We’ve had many calls to our office asking about the recent changes in California’s vaccination laws. Parents are asking how the recent law affects their children. Here is information to help you understand the issue.
California citizens have had the right to claim either philosophical or religious exemption from mandatory vaccinations for school age children until now. (States have the right to determine their own laws regarding vaccination exemptions.) The new law which goes into effect July 2016 removes exemptions for philosophical and/or religious reasons thus mandating that all children be vaccinated.
Required vaccinations have become a controversial topic contrasting individual healthcare rights vs. public health and safety. The recent measles outbreak in CA demonstrated how there is less protection to the public when individuals choose not to vaccinate. Though long term negative outcomes are rare with illnesses like the measles, people with compromised immune systems are the ones at risk, and they may not be able to be vaccinated because of their health issues. So mandatory vaccination policy protects those who cannot be vaccinated.
The contrasting issue is that some individuals have negative reactions to vaccinations and the long term effect of multiple vaccinations on the immune system is still unknown. When being exposed to a virus the immune system builds antibodies and has a complex immune response that will serve to protect the individual from that virus and similar viruses in the future. Vaccinations create a much more limited immune response and do not provide the future cross over protection to other viruses but they also prevent adverse reactions from infection.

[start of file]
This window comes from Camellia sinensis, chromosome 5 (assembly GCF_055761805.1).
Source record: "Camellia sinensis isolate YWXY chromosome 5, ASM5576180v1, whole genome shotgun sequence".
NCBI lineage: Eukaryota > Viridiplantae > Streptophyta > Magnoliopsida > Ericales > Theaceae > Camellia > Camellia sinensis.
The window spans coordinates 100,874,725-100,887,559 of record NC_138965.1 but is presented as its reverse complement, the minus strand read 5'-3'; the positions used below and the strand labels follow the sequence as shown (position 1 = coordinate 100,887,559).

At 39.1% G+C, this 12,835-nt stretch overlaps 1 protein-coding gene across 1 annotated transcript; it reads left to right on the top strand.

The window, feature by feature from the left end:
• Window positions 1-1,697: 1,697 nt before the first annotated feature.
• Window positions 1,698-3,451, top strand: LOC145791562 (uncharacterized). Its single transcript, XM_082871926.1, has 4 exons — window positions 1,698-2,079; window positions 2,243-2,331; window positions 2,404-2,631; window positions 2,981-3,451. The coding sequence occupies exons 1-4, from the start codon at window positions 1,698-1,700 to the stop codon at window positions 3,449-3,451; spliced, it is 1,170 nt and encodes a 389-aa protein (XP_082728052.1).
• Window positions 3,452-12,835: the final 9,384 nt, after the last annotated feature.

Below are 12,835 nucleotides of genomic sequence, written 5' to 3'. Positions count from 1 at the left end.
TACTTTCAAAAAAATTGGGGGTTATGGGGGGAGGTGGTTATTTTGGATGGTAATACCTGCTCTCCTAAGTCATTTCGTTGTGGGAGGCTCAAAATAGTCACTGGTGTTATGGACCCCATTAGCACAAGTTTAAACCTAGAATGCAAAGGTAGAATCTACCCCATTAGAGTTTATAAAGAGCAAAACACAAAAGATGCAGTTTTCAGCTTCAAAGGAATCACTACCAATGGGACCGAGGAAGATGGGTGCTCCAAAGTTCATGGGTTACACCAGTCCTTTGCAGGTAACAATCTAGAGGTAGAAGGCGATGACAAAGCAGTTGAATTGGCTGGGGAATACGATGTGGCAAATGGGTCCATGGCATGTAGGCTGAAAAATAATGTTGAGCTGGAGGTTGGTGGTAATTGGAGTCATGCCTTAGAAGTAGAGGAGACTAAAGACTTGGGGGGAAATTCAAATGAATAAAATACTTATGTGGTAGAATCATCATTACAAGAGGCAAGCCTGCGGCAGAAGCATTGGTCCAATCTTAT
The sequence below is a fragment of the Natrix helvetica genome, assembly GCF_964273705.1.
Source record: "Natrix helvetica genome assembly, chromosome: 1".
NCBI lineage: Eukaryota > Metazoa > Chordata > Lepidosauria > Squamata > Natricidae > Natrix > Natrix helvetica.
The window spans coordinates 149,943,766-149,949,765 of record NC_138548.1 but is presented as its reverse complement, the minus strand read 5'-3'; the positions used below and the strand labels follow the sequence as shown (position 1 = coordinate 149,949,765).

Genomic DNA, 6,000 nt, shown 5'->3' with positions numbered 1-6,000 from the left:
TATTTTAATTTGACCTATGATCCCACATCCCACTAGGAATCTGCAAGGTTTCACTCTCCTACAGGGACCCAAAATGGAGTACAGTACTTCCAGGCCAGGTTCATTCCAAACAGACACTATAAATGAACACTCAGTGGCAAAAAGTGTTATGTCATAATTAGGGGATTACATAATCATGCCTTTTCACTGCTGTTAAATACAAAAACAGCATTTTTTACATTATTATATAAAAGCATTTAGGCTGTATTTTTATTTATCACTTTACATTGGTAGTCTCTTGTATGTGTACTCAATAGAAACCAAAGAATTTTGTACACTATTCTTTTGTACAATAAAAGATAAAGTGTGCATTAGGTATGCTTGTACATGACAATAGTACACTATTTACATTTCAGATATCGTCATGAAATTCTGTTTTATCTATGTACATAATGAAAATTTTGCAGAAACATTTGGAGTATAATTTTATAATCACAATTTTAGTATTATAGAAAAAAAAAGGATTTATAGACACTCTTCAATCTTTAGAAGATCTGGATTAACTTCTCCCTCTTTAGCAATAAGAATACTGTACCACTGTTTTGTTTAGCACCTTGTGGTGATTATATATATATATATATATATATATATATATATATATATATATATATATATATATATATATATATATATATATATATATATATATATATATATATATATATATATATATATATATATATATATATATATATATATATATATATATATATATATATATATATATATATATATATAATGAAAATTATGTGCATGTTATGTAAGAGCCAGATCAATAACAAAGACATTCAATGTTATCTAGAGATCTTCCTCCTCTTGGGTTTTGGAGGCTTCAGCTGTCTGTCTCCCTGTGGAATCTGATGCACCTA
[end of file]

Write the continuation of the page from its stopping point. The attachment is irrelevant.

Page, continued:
In San Luis Obispo County some families who have chosen not to vaccinate their children have recently been denied care by pediatricians unless they agreed to vaccinate their children.
For decades the government has protected pharmaceutical companies from lawsuits for adverse reactions to vaccinations. Since the government mandates vaccination policy, they must protect the pharmaceutical companies from lawsuits. This policy limits what doctors can label as adverse reactions to vaccines thus preventing research on vaccination reactions and vaccinated populations vs. unvaccinated populations and their long term health outcomes.
I have worked with families from every religious and philosophical viewpoint, and I respect each family’s right to practice what they deem is good for their family. It is difficult to create political and health management laws that respect these individual rights while also caring for the general public’s health. The argument for public safety also needs to look at the long term effects of the cost of medical treatment for individuals who are negatively affected by vaccines.
This is a complex issue and cannot be simplified into right and wrong. The previous vaccination law enacted in 2014 handled the topic of exemption well by requiring parents to discuss vaccinations with their healthcare providers to discuss the risks and benefits to be able to make an informed decision about vaccinating.